• Off-market deals often have a more human-to-human element, meaning there can be more organic conversation between the parties about inspections, repairs, closing extensions. This isn’t always true, but we do see it more frequently in off-market deals.
  • Off-market deals typically have less distracting background noise from “back-up buyers” or others trying to wiggle their way in. For example, if you’re under contract on a MLS-listed home and still in feasibility, and a back-up buyer brings an “as-is” offer for $50K more than you’re paying, the seller could likely look for a way to get out of that deal with you. This has a far lesser chance of happening if the rest of the world doesn’t know the property is even for sale.

Risks of “off-market” for a seller

The MLS — the authority that polices agent behavior and actions — has very strict rules about “off-market” sales.

Bottom line: it is considered potentially very harmful to a seller to skip going on the market, because they can miss out on buyers who would have paid more for their property.

Helping a seller sell off-market is not prohibited, but we are required to (and would choose to anyway, because if given the choice, we would bring every listing fully on the market), carefully explain the advantages of being on the MLS, so that a seller can make a fully informed decision.

Some of those advantages are as follows:

  • In a Seller’s Market, like the one we’ve been in for over half a decade, the more potential buyers you can get your (well prepared) property in front of, the better your chances of getting one or more strong offers, a bidding war, and a maximum sale price.
  • Almost 90% of buyers are working with an agent, and agents are following the MLS, so to list on the MLS is to ensure you’re hitting those agents and (presumably) their buyers.
  • Sites like Zillow, Redfin,, Trulia, even our search function on, all automatically “crawl” the MLS and grab new listings to expose on their sites, so to be on the MLS is to be on those much, much more highly-trafficked sites.
  • A listing on the MLS includes a load of readily-available information that buyer’s agents can quickly access, use to learn more about the property, and can therefore write a cleaner, more in-the-know offer.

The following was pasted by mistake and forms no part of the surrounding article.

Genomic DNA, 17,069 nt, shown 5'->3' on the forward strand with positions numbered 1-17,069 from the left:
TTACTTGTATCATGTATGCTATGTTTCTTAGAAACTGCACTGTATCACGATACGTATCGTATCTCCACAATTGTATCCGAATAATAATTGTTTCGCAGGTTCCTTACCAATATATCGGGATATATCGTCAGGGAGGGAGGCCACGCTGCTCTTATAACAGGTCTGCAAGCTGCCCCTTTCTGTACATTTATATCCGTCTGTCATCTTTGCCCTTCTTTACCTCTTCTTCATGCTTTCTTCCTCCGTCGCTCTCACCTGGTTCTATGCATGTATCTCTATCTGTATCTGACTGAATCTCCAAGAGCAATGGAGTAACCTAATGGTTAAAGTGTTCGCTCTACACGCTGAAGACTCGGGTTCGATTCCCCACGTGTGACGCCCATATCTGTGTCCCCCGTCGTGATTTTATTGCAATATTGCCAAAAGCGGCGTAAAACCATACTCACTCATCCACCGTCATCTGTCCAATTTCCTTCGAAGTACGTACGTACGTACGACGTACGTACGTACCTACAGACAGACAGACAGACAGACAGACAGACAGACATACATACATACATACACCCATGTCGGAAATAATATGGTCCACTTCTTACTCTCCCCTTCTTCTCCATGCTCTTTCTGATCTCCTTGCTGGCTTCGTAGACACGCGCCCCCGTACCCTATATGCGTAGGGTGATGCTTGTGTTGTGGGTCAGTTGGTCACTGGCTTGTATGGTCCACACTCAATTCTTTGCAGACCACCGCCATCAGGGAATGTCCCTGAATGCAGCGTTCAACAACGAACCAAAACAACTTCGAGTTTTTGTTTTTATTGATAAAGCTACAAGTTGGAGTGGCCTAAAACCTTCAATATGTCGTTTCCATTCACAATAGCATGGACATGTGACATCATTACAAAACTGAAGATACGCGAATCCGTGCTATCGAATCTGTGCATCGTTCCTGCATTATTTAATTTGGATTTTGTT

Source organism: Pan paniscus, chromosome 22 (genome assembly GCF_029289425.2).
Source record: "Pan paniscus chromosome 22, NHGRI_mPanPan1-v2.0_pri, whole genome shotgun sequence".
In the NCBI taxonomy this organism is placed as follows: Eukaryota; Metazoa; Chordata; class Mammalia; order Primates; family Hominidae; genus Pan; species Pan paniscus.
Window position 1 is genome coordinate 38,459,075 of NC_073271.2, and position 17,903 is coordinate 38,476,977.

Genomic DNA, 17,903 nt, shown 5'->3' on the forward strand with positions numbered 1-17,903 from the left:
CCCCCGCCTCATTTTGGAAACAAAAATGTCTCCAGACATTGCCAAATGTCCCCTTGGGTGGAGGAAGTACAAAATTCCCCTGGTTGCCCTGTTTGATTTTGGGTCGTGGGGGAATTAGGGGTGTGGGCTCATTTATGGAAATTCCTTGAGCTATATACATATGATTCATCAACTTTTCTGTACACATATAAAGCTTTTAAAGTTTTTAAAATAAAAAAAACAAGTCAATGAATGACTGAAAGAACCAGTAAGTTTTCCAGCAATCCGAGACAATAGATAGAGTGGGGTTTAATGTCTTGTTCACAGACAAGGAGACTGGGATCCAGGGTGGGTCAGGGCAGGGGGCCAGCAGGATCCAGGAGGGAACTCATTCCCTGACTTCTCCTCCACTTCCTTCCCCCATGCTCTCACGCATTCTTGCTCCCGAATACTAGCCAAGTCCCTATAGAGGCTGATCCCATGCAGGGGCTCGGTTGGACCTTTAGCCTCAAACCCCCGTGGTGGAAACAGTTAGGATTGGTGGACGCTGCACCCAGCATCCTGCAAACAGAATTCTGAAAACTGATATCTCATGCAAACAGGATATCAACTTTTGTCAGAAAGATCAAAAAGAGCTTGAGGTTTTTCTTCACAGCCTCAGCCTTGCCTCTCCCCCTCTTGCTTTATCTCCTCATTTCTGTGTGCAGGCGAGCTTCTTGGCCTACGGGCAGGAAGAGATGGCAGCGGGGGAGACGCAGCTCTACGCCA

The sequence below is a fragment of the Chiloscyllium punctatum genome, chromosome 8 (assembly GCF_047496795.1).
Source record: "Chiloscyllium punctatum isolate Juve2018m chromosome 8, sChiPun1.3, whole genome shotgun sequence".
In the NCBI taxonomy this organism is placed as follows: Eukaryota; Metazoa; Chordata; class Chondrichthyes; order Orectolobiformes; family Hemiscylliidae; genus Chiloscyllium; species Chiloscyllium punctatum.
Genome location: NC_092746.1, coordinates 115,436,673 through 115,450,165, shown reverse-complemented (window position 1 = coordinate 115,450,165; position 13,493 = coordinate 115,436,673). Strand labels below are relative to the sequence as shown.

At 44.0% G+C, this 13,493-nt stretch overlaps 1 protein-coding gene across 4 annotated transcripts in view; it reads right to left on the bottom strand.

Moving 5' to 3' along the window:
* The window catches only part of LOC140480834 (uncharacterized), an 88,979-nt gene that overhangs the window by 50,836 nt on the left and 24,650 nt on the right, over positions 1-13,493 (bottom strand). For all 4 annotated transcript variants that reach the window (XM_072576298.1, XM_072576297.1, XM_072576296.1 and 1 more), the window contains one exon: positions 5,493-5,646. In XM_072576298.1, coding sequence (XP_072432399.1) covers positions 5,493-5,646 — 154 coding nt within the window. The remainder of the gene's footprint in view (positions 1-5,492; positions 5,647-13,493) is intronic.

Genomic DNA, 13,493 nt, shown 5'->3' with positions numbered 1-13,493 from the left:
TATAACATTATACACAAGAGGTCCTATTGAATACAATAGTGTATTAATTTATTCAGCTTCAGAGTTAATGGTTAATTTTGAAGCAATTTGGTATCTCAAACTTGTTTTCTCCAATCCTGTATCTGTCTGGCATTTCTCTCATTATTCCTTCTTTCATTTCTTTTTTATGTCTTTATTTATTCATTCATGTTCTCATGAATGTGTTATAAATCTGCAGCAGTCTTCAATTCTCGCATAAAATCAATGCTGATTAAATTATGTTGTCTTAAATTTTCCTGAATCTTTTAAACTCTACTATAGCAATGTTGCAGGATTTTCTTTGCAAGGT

• A listing on the MLS has a published commission amount that every agent can see so they know that a seller-paid-for paycheck for the buyer’s agent has already been established and agreed to.
  • An MLS listing becomes part of the database of “past sales” or “comps” that other agents, appraisers, even the general public who surfs the internet can use to see what price a home sold for, as it all gets published and spreads across the internet.

Does an agent still get paid for an “off-market” sale

A WA State licensed real estate agent (technically a “broker”) is licensed to help conduct the purchase and/or sale of any real property in the state.

It is technically irrelevant whether that property is listed on the MLS or not.

For an off-market sale, we use the same Purchase and Sale Agreement and its addenda, the same Seller’s Disclosure Statement, Lead Paint Disclosure, etc.

We follow all the same rules and are held to the same standards as an attorney, just like with MLS-listed sales.

And yes, we are ultimately paid for our work.

When we meet with a buyer or seller, we explain that we are ultimately paid at the close of the transaction, for each “side” of the transaction that we provide our services for.

The commission paid to the agent(s) almost always shows up on the seller side of the settlement statement prepared by escrow, but it can just as easily be thought of as “paid for” by the buyer in the price they are paying for the property.

With an MLS-listed property, the commission is agreed to at the time the listing was “taken” by the listing agent, and it is published in the listing.

With an off-market property, we explain that if the seller hasn’t previously factored for a commission in the price they are asking, we will add it in and that is the price we will convey to the buyer.

All of that is, of course, included in the language of the contract.

We are a business, after all, and our clients have graciously respected that fact regardless of how a property was identified for purchase.